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The Chemistry of Hair Colors

Yesterday, I did a talk for a cosmetic science class at the University of Toledo which outlined the hair research I did which eventually resulted in this patent.  It was all about the process of how we went through some basic research to determine why colored hair fades and ways to prevent that from happening.  It was fun to remember that time.  While putting together the research I had to review the chemistry of hair colors.  I noticed that we’ve never really written about that here on Chemists Corner so I figured now would be as good a time as any to do it.

Types of hair color

Natural hair color is the result of two types of melanin pigments, eumelanin which is responsible for the brown and black colors of hair and pheomelanin which creates the orange or blonde hues.  Together, these two molecules are responsible for every hair color on the planet, except for the artificial ones or grey hair which is the absence of any pigment.

There are a number of options for synthetic hair color and these are classified by the types of color molecules used and the length of time that they last.  They include the following

  • Temporary hair color
  • Semi-permanent / demi-permanent hair color
  • Permanent hair color
  • Bleaching

We’ll go through each of these and explain how they work.

Temporary hair color

Temporary hair colors are ones that are meant to be applied and worn for only a short amount of time.  They are great forperry romanowski occasions when you just want to try out a new color.  They also have many more color options than you can get with most other hair colors.  Here’s a picture of when I tried a pink colored temporary hair color.  The thing about temporary hair colors is that they only coat the surface of the hair (they can’t penetrate) so they are easily removed with one or two shampooings.  The colorants used are acid or basic dyes.  Many of them are the same colorants used for food.  Acid dyes are more easily removed because they are less compatible with hair.  Basic dyes may be slightly more substantive but they too a readily removed.

Semi-permanent hair color

Semi-permanent hair colors can penetrate the surface of the hair into the cuticle layer.  These products will last for a few more washings than temporary colors but they too will eventually be washed out.  The vast majority of dyes used for semipermanent colors include nitrophenylenediamines, nitroaminophenols and aminoanthraquinones.   The first two compounds create yellow to violet colors while the last provides violet to blue hues.  Semi-permanent hair colors work great for people who just want to experiment with a new color.  They also work well for grey hair coverage.  One of the challenges for semi-permanent colors is that they do not completely cover the natural hair color so this tends to limit the color pallet that is available for the consumer.  That also means hair is not as damaged but it’s a trade off.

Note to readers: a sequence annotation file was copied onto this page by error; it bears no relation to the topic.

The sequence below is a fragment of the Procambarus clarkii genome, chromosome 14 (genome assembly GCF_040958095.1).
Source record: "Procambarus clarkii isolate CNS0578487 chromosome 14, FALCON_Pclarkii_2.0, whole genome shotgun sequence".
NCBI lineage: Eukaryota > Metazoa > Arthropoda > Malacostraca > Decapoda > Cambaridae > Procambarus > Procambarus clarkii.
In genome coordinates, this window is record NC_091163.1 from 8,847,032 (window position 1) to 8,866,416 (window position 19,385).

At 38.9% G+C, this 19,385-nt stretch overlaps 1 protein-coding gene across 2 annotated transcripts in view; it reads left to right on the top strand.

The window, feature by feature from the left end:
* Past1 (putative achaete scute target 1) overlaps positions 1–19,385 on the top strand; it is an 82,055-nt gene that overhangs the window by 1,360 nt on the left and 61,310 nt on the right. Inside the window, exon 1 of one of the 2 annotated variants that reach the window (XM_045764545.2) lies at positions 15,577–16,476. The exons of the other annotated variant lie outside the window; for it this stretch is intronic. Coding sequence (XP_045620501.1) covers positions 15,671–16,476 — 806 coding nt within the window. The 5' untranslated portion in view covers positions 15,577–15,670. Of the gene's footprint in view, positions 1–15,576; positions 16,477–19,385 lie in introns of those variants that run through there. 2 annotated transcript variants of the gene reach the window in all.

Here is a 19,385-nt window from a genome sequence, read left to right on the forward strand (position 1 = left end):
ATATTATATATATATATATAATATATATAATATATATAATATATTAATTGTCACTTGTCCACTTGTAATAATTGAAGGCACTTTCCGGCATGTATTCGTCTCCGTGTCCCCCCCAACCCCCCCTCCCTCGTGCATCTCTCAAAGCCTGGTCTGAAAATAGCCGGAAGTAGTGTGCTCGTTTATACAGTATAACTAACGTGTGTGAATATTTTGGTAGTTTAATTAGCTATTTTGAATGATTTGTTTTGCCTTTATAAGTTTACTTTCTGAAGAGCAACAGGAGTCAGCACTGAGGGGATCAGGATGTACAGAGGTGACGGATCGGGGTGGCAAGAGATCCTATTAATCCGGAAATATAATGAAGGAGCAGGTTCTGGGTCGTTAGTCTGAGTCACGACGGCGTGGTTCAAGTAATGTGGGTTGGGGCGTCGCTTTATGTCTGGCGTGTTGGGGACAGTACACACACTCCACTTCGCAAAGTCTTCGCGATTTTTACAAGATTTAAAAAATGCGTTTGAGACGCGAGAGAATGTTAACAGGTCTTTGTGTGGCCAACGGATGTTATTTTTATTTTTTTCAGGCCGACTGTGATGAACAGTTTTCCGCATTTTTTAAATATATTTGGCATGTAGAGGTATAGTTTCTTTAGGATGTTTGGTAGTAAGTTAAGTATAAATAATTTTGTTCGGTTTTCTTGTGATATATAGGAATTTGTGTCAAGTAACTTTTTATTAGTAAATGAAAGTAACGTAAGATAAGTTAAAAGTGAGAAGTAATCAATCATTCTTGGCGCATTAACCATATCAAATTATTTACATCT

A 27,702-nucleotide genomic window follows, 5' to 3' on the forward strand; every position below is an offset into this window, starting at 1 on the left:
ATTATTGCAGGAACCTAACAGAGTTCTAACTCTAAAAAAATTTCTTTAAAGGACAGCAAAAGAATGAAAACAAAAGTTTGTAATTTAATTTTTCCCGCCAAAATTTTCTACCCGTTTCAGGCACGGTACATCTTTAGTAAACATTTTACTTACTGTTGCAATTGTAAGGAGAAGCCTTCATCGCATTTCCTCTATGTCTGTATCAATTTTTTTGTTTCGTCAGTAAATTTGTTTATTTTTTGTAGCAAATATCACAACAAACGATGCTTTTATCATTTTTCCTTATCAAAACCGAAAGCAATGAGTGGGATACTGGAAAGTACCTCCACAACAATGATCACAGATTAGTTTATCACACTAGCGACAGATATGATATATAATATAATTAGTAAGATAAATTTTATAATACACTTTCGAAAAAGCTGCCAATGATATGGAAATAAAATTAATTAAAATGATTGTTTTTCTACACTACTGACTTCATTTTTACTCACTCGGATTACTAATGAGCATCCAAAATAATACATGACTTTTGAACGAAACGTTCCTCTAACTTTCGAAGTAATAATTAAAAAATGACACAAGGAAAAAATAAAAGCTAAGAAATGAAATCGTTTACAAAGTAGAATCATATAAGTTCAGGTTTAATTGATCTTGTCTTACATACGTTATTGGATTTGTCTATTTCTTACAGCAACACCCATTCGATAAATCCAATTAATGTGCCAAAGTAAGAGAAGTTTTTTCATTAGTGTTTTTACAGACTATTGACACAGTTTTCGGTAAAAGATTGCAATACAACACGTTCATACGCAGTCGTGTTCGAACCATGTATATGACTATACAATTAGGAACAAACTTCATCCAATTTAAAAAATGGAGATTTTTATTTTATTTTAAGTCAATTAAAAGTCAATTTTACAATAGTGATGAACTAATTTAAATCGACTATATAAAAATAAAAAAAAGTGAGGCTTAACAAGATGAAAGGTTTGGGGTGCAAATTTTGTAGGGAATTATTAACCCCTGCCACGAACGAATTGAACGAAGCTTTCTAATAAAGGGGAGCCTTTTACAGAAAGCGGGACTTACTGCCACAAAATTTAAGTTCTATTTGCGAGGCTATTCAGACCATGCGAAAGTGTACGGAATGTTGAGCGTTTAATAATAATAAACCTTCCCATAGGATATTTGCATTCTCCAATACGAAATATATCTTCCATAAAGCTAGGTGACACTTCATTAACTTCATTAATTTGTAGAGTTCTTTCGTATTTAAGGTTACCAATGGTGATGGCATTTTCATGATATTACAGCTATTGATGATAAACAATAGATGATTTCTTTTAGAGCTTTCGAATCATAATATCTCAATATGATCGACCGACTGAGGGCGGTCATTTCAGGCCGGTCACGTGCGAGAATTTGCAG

Bleaching

When a consumer wants to go lighter in color, one way to permanently do that is to bleach the hair.  Beaching essentially is an oxidation reaction with the hair melanin that causes it to lose color.  Strong bleaching requires a combination of ammonia, hydrogen peroxide and ammonium persulfate.  This will properly open up the hair shaft and break down the melanin.  Hair color is typically described on a 12 point scale with a 12 being ultra blonde and a 1 being black.  The maximum level of bleaching you can achieve with one treatment is a change of a 6-7 level.  Also, once this bleaching is done the hair is permanently changed in color.  New hair at the roots will be the natural hair color but the bleached hair will remain bleached unless otherwise colored.

Permanent hair coloring

The most common hair color is permanent hair coloring.  This process involves a change in hair color that is “permanent” or at least until new hair grows.  The process involves a couple of steps including bleaching out the natural hair color (by 3-4 levels) and adding the new color.  The dyes used are actually dye precursors.  These small molecules are monomers which are able to penetrate into the hair all the way to the cortext.  Common compounds used include p-phenylenediamine and p-aminophenol.  Permanent hair color is a three step process that begins with colorless monomers.